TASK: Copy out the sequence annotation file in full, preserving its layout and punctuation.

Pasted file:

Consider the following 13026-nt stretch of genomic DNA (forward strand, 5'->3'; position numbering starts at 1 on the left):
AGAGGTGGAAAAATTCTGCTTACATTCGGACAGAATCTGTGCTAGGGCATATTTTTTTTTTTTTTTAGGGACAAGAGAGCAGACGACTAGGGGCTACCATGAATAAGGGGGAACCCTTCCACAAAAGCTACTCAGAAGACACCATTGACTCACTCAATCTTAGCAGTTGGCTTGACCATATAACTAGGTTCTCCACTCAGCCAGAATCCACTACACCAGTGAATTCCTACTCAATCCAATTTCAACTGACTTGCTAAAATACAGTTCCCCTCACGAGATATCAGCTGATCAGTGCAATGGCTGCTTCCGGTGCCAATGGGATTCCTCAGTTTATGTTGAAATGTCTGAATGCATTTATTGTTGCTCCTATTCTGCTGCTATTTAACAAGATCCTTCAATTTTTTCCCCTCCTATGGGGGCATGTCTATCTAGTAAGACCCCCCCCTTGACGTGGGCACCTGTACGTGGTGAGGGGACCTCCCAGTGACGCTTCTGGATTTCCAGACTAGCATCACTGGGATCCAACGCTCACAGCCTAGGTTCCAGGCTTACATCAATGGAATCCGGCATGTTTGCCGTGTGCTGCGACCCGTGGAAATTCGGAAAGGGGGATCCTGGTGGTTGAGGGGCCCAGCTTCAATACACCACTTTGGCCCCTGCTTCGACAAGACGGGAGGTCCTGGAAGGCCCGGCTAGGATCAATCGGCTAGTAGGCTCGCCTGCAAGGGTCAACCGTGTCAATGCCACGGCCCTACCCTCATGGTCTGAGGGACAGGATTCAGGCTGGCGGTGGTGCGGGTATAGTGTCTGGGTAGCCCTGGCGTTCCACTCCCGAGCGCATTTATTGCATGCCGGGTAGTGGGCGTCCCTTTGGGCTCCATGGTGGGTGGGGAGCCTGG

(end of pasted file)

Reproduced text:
Consider the following 13026-nt stretch of genomic DNA (forward strand, 5'->3'; position numbering starts at 1 on the left):
AGAGGTGGAAAAATTCTGCTTACATTCGGACAGAATCTGTGCTAGGGCATATTTTTTTTTTTTTTTAGGGACAAGAGAGCAGACGACTAGGGGCTACCATGAATAAGGGGGAACCCTTCCACAAAAGCTACTCAGAAGACACCATTGACTCACTCAATCTTAGCAGTTGGCTTGACCATATAACTAGGTTCTCCACTCAGCCAGAATCCACTACACCAGTGAATTCCTACTCAATCCAATTTCAACTGACTTGCTAAAATACAGTTCCCCTCACGAGATATCAGCTGATCAGTGCAATGGCTGCTTCCGGTGCCAATGGGATTCCTCAGTTTATGTTGAAATGTCTGAATGCATTTATTGTTGCTCCTATTCTGCTGCTATTTAACAAGATCCTTCAATTTTTTCCCCTCCTATGGGGGCATGTCTATCTAGTAAGACCCCCCCCTTGACGTGGGCACCTGTACGTGGTGAGGGGACCTCCCAGTGACGCTTCTGGATTTCCAGACTAGCATCACTGGGATCCAACGCTCACAGCCTAGGTTCCAGGCTTACATCAATGGAATCCGGCATGTTTGCCGTGTGCTGCGACCCGTGGAAATTCGGAAAGGGGGATCCTGGTGGTTGAGGGGCCCAGCTTCAATACACCACTTTGGCCCCTGCTTCGACAAGACGGGAGGTCCTGGAAGGCCCGGCTAGGATCAATCGGCTAGTAGGCTCGCCTGCAAGGGTCAACCGTGTCAATGCCACGGCCCTACCCTCATGGTCTGAGGGACAGGATTCAGGCTGGCGGTGGTGCGGGTATAGTGTCTGGGTAGCCCTGGCGTTCCACTCCCGAGCGCATTTATTGCATGCCGGGTAGTGGGCGTCCCTTTGGGCTCCATGGTGGGTGGGGAGCCTGG